Then go back to "Pithecanthropus" and this time follow the progress of the ape-protagonist (the London jazz-man's ancestor?). It's easy to imagine the whole scope of human evolution being told in "Pithecanthropus", complete with its starts and stops, failures and dead ends, triumphs and redirections. Every stage punctuated by the same theme of violent upheaval on the verge of chaos, but each time coalescing triumphantly onto a whole new level. It's a story with the promise of something transcendent, accompanied by the ever-present threat of total annihilation. This is Mingus.
With "Pithecanthropus"as with his "The Black Saint and the Sinner Lady" and its sudden flamenco guitar interruptions and Spanish horn riffs (representing, as he said, the Spanish Inquisition)the questions seem to be: Does mankind learn anything in the transition from one stage to the other? Or will we keep pushing things to their limit until the time comes that we do it one time too many, and the whole thing falls into real chaos? Must we endure total annihilation before reaching some kind of redemption?
Or maybe he's telling us that it's only our own fearsthose mistaken expectations againthat make us think that one of these days we really will sail our ships right off the edge of the world. Through it all, there's Mingusthe Big Man dancing along the world's edge with his music, leaping around at the very boundaries and peering down into the blackness every now and then, to look back up and report to us not only what he's seen there, but that he (and we) haven't fallen in. At least, not yet.
This is Mingus
It takes a lot of energy to assimilate a man like Mingus, or his music (if the two can be separated). Just as he does with individual pieces, he carries the listener along until you think you know what he's doingand then he pulls the rug out from under you. Or he starts by throwing you over the edge into the abyss, and you fall and fall until you think all is lostand suddenly there he is, waiting for you by the side of the road, with an outstretched hand and a smile.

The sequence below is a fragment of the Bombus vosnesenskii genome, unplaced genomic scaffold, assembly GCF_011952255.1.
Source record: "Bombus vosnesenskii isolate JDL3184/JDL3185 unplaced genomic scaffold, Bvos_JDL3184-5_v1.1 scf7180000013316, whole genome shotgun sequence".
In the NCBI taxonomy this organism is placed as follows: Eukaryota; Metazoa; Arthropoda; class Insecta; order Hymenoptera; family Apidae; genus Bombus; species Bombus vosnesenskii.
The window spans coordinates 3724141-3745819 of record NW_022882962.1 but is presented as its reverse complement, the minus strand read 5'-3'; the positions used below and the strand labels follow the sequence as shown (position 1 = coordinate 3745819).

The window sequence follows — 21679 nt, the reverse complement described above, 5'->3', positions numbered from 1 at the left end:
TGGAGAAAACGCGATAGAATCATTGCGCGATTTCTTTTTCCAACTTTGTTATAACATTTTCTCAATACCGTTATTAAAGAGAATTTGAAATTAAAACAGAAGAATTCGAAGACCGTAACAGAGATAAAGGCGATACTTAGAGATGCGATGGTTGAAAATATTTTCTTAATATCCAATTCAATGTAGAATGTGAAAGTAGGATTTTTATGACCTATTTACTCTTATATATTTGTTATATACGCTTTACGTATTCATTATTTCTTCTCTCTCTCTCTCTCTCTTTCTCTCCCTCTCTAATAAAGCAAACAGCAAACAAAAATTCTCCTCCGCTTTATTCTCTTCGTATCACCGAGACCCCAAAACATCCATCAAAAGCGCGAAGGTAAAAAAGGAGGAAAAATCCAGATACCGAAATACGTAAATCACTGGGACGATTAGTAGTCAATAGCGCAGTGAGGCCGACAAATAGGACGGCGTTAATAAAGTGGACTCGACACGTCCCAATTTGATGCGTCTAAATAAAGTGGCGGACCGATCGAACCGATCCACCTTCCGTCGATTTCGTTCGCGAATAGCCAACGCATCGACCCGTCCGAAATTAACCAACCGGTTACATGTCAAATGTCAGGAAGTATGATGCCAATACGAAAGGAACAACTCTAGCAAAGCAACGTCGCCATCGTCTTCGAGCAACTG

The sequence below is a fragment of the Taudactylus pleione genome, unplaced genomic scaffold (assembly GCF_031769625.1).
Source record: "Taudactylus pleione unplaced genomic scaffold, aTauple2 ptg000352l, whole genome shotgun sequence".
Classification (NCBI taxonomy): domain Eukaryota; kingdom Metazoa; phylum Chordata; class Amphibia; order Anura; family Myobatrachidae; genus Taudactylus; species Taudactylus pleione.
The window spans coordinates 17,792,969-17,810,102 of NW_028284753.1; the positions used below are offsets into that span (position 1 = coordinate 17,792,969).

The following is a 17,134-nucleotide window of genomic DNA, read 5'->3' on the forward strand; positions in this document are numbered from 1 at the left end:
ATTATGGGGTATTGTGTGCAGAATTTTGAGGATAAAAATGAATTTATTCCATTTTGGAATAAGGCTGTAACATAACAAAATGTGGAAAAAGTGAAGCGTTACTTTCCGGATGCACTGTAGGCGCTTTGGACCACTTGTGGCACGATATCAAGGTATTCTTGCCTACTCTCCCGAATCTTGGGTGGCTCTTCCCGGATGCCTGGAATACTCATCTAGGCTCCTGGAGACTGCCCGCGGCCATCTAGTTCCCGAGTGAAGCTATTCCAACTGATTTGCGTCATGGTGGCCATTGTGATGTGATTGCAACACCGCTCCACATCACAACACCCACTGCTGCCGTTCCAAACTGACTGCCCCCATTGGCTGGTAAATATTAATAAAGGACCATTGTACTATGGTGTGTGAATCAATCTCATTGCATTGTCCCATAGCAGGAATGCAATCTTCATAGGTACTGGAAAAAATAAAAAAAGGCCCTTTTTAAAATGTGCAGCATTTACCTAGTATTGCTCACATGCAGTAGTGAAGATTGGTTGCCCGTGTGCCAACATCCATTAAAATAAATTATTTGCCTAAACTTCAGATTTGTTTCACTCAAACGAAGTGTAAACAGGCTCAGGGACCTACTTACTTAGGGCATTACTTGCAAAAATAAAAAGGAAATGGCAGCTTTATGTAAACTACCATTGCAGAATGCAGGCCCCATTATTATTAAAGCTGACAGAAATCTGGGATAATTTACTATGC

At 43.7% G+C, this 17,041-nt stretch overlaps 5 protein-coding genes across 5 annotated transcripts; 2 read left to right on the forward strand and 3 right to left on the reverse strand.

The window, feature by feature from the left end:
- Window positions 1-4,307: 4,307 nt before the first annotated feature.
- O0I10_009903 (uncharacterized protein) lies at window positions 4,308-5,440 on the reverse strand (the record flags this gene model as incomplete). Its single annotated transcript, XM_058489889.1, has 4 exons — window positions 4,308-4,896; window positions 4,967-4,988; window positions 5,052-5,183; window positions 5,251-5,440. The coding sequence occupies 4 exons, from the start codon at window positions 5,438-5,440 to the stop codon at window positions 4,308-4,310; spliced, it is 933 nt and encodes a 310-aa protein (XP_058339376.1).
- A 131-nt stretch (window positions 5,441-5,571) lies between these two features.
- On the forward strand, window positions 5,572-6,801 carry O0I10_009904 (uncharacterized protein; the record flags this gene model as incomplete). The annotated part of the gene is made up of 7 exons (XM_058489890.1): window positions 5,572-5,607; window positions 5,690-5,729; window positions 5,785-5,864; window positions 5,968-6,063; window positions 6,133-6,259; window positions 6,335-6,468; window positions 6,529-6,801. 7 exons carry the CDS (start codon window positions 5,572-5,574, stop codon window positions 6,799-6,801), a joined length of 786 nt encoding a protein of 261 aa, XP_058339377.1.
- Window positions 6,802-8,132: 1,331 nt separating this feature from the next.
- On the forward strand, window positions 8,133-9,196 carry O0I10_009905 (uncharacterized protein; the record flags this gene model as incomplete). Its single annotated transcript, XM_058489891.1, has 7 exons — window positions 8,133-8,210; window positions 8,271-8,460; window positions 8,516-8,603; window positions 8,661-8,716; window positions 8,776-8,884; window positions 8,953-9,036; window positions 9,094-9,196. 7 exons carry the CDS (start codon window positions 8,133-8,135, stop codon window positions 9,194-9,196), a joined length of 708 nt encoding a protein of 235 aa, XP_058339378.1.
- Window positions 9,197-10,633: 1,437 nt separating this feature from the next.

I've tried many times to write down my thoughts on Mingus, and each time I've had a whole different impression, a whole different outlook and take on him. About the only common, consistent thought is that the more I listen to his music, the more I discover and the more I like it. Liner notes on his albums tell us that he invented no new musical forms, but I think there should be a new entry in the jazz dictionaryalong with Dixieland and swing, stride and bebop, maybe we should add Mingus.
Mingus. The name alone sounds almost ominous. And his facelike an unsmiling Buddha. Like Buddha, he's seen things few people ever see; unlike Buddha though, his vision never gave him any peace.
His life as a Black American jazz musician was filled with the frustrations and outright oppression that have been visited upon nearly all of Black America ever since they were first seen as "Other", brought to America as slaves and considered soulless animals at best, and as beasts of burden and scapegoats at worst. But Mingus couldn't just roll with the punches and accept it as "the way things are around here". Nor would he give up. "Escape" and "complacency" were two words you wouldn't find in his vocabulary. It would be hard, if not impossible, to picture Charles Mingus nodding away in a drug haze among the wasted musicians in Jack Gelbar's play, "The Connection" (a sort of bebop "Waiting for Godot", where a group of musiciansand eventually, the camera man shooting the moviespend most of each scene rationalizing their need to shoot heroin as they wait for the unnamed connection to show up with a fresh batch of dope). Sure, he had more than his share of personal demons, but he was definitely a force of nature that wouldn't be stopped.
Mingus fought back in every way that he couldthere was no division, no wall between his vision and his voice, his struggle and his music. He called himself a "crazy nigger", because only a crazy man would have the chutzpa to keep getting back up after every savage beat-down for as many years as he didand continue speaking out without losing his train of thought.